Whereas Ruth had been depicted as helpless through centuries of art history, Millet, Rand and others liberated Ruth and sought to present her perspective. Richard McBee’s 2001 painting Ruth and Boaz achieves a similar balance, as a Chassidic-looking Boaz confronts Ruth, who looks away. Boaz has an intense gaze, but McBee, by offering viewers a glimpse of Ruth’s inner turmoil, reveals her to be the more interesting character.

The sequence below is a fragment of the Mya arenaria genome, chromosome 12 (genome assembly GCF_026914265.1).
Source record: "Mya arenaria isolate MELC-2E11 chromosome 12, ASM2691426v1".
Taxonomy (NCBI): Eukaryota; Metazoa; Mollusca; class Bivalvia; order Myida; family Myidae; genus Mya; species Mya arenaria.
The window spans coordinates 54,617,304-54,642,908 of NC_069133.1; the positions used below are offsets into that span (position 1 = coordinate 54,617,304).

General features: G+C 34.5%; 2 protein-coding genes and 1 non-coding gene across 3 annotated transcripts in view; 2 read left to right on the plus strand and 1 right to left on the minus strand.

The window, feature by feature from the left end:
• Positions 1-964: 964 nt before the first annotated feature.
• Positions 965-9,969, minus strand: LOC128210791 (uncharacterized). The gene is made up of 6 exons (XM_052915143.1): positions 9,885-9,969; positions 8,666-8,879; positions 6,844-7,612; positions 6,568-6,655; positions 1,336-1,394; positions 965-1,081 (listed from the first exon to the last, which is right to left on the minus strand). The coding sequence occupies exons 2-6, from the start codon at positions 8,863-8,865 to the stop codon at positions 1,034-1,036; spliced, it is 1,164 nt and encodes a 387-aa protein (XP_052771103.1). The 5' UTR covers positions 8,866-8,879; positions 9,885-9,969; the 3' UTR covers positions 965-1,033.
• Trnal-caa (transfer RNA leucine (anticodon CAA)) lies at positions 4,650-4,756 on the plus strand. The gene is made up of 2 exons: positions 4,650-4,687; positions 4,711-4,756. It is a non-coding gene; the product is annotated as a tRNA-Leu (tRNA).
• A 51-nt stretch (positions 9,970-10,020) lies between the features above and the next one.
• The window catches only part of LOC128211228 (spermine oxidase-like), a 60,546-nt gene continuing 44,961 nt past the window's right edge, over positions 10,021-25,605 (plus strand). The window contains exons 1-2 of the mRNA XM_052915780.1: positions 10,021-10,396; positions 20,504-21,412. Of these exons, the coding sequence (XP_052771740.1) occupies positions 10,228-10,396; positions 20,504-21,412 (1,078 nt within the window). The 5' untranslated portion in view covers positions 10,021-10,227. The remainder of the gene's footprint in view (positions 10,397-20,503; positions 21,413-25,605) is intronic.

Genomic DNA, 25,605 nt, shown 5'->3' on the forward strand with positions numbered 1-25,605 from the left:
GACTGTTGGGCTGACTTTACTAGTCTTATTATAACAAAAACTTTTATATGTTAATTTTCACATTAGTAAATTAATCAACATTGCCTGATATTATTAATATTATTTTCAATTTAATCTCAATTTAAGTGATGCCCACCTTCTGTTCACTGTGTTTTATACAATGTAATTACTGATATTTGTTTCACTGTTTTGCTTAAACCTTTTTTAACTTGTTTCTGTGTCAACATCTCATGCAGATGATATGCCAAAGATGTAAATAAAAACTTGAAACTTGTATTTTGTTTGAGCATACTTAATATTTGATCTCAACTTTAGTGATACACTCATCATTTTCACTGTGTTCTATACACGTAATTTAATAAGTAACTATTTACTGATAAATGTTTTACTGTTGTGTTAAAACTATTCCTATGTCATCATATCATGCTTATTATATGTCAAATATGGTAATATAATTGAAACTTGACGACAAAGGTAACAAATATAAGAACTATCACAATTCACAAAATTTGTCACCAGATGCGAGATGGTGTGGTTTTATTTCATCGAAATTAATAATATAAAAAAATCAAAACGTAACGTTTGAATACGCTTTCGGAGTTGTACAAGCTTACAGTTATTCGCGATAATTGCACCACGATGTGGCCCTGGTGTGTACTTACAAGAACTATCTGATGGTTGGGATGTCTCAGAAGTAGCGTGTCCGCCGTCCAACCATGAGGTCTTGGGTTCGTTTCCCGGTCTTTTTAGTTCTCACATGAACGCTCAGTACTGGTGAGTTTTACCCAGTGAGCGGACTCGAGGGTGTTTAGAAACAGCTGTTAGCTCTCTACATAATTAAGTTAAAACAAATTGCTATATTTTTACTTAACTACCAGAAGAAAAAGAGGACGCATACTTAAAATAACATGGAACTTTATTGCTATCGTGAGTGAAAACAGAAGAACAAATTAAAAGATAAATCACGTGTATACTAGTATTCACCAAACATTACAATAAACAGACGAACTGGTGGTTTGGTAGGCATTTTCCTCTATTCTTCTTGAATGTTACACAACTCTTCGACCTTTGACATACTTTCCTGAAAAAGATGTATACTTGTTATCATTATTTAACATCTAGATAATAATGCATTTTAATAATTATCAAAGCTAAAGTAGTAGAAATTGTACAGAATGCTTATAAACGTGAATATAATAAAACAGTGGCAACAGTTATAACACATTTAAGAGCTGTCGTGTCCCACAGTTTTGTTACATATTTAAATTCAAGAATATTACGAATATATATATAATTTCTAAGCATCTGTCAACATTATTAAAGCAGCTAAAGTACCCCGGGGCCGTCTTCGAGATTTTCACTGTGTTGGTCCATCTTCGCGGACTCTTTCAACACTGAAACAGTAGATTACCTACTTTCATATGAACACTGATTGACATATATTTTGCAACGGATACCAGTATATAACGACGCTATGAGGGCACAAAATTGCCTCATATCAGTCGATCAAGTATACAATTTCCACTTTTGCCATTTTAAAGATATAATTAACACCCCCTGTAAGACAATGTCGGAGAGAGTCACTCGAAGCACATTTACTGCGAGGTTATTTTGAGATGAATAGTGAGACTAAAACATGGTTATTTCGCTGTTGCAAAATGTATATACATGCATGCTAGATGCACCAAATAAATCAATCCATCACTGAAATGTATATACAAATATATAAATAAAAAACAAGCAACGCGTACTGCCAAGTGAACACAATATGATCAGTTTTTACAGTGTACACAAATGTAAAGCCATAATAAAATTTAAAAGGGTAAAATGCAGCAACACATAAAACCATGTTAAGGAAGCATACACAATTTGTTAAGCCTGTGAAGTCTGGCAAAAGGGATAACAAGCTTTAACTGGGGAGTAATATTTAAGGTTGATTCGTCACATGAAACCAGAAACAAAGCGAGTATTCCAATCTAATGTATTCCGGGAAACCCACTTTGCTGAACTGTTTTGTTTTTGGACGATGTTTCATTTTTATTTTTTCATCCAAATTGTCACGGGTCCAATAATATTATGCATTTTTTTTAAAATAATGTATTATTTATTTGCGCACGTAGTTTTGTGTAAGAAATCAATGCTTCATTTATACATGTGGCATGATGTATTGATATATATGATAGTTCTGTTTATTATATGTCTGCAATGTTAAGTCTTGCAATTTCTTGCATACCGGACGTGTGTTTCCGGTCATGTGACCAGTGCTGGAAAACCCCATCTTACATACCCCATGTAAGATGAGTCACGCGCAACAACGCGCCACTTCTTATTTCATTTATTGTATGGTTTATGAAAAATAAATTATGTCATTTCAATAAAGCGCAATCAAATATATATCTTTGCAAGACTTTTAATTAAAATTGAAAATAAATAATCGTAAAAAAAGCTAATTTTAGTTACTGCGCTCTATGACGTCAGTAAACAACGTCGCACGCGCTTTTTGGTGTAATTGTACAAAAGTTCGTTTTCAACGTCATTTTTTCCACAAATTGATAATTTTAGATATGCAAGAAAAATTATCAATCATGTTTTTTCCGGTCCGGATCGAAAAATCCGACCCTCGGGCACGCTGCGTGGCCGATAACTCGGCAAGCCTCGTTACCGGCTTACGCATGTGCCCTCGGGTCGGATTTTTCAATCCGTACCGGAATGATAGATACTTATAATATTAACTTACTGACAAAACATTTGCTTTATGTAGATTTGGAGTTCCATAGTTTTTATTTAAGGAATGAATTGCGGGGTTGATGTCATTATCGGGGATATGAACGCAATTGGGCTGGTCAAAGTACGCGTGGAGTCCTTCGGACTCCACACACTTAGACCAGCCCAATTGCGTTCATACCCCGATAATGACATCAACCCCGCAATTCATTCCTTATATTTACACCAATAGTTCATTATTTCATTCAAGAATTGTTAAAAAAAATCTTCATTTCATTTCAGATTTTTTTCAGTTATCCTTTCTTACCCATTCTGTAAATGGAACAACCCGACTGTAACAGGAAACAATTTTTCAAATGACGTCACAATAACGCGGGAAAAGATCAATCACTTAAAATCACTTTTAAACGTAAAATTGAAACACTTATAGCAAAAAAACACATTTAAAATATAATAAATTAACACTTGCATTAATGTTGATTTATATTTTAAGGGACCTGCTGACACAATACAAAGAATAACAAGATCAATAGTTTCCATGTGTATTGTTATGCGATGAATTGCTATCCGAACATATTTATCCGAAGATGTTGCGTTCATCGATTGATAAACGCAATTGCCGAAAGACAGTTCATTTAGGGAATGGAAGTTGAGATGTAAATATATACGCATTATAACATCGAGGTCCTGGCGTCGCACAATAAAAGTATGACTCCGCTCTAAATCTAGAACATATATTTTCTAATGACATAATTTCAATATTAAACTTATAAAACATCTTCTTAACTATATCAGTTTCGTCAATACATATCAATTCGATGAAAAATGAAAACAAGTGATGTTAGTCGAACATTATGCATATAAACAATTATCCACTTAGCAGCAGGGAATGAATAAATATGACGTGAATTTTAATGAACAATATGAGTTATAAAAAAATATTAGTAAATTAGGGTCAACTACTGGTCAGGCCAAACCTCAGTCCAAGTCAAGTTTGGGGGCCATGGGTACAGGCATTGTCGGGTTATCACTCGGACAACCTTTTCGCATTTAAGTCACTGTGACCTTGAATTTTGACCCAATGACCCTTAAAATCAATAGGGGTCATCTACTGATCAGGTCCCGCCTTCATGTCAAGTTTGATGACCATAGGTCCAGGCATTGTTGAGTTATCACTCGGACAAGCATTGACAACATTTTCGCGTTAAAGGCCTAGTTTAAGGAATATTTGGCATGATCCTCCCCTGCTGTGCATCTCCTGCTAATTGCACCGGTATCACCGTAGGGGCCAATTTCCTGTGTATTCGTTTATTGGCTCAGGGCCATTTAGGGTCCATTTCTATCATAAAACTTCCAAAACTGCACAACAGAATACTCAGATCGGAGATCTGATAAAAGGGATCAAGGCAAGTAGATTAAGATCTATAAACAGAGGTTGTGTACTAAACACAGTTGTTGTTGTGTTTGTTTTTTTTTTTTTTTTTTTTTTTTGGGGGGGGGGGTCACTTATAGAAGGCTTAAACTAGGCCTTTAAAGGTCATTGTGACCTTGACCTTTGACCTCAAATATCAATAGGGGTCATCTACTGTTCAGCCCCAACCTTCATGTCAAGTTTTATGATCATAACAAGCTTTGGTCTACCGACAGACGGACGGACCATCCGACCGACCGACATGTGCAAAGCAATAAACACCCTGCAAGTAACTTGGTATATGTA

About the Author: Menachem Wecker, who blogs on faith and art for the Houston Chronicle at http://blogs.chron.com/iconia, welcomes comments at email@example.com.
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